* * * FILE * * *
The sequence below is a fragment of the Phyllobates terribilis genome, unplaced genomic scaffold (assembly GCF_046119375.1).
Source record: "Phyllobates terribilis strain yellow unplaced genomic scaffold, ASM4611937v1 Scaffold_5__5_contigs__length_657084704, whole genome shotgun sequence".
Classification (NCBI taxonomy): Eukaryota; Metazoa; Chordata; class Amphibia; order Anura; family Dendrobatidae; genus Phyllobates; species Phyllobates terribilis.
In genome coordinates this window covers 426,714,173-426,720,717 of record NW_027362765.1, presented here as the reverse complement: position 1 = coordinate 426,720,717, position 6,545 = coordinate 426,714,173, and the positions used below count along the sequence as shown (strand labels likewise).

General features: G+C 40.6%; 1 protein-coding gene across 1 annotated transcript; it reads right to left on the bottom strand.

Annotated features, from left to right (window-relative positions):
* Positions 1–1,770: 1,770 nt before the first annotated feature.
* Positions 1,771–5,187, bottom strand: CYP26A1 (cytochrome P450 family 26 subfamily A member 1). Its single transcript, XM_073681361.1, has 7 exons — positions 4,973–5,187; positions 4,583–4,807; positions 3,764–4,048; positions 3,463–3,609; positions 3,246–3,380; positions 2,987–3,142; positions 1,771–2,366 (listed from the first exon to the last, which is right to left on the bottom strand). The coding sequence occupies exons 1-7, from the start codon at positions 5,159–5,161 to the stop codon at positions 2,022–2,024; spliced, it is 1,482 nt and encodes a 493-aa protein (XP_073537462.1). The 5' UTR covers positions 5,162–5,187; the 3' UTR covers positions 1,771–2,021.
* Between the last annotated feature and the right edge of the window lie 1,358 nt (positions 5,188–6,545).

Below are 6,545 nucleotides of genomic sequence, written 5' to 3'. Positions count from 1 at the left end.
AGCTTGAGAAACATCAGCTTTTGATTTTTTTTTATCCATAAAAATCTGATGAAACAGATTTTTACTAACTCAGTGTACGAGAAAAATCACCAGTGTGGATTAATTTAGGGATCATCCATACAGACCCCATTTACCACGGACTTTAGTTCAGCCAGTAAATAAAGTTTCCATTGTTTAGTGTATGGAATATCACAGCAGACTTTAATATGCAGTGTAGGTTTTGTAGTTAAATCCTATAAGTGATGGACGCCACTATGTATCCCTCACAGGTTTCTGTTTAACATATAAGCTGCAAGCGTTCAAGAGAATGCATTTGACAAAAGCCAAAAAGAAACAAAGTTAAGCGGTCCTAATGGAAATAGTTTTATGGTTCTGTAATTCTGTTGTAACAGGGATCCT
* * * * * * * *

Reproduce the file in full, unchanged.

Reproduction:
The sequence below is a fragment of the Phyllobates terribilis genome, unplaced genomic scaffold (assembly GCF_046119375.1).
Source record: "Phyllobates terribilis strain yellow unplaced genomic scaffold, ASM4611937v1 Scaffold_5__5_contigs__length_657084704, whole genome shotgun sequence".
Classification (NCBI taxonomy): Eukaryota; Metazoa; Chordata; class Amphibia; order Anura; family Dendrobatidae; genus Phyllobates; species Phyllobates terribilis.
In genome coordinates this window covers 426,714,173-426,720,717 of record NW_027362765.1, presented here as the reverse complement: position 1 = coordinate 426,720,717, position 6,545 = coordinate 426,714,173, and the positions used below count along the sequence as shown (strand labels likewise).

General features: G+C 40.6%; 1 protein-coding gene across 1 annotated transcript; it reads right to left on the bottom strand.

Annotated features, from left to right (window-relative positions):
* Positions 1–1,770: 1,770 nt before the first annotated feature.
* Positions 1,771–5,187, bottom strand: CYP26A1 (cytochrome P450 family 26 subfamily A member 1). Its single transcript, XM_073681361.1, has 7 exons — positions 4,973–5,187; positions 4,583–4,807; positions 3,764–4,048; positions 3,463–3,609; positions 3,246–3,380; positions 2,987–3,142; positions 1,771–2,366 (listed from the first exon to the last, which is right to left on the bottom strand). The coding sequence occupies exons 1-7, from the start codon at positions 5,159–5,161 to the stop codon at positions 2,022–2,024; spliced, it is 1,482 nt and encodes a 493-aa protein (XP_073537462.1). The 5' UTR covers positions 5,162–5,187; the 3' UTR covers positions 1,771–2,021.
* Between the last annotated feature and the right edge of the window lie 1,358 nt (positions 5,188–6,545).

Below are 6,545 nucleotides of genomic sequence, written 5' to 3'. Positions count from 1 at the left end.
AGCTTGAGAAACATCAGCTTTTGATTTTTTTTTATCCATAAAAATCTGATGAAACAGATTTTTACTAACTCAGTGTACGAGAAAAATCACCAGTGTGGATTAATTTAGGGATCATCCATACAGACCCCATTTACCACGGACTTTAGTTCAGCCAGTAAATAAAGTTTCCATTGTTTAGTGTATGGAATATCACAGCAGACTTTAATATGCAGTGTAGGTTTTGTAGTTAAATCCTATAAGTGATGGACGCCACTATGTATCCCTCACAGGTTTCTGTTTAACATATAAGCTGCAAGCGTTCAAGAGAATGCATTTGACAAAAGCCAAAAAGAAACAAAGTTAAGCGGTCCTAATGGAAATAGTTTTATGGTTCTGTAATTCTGTTGTAACAGGGATCCT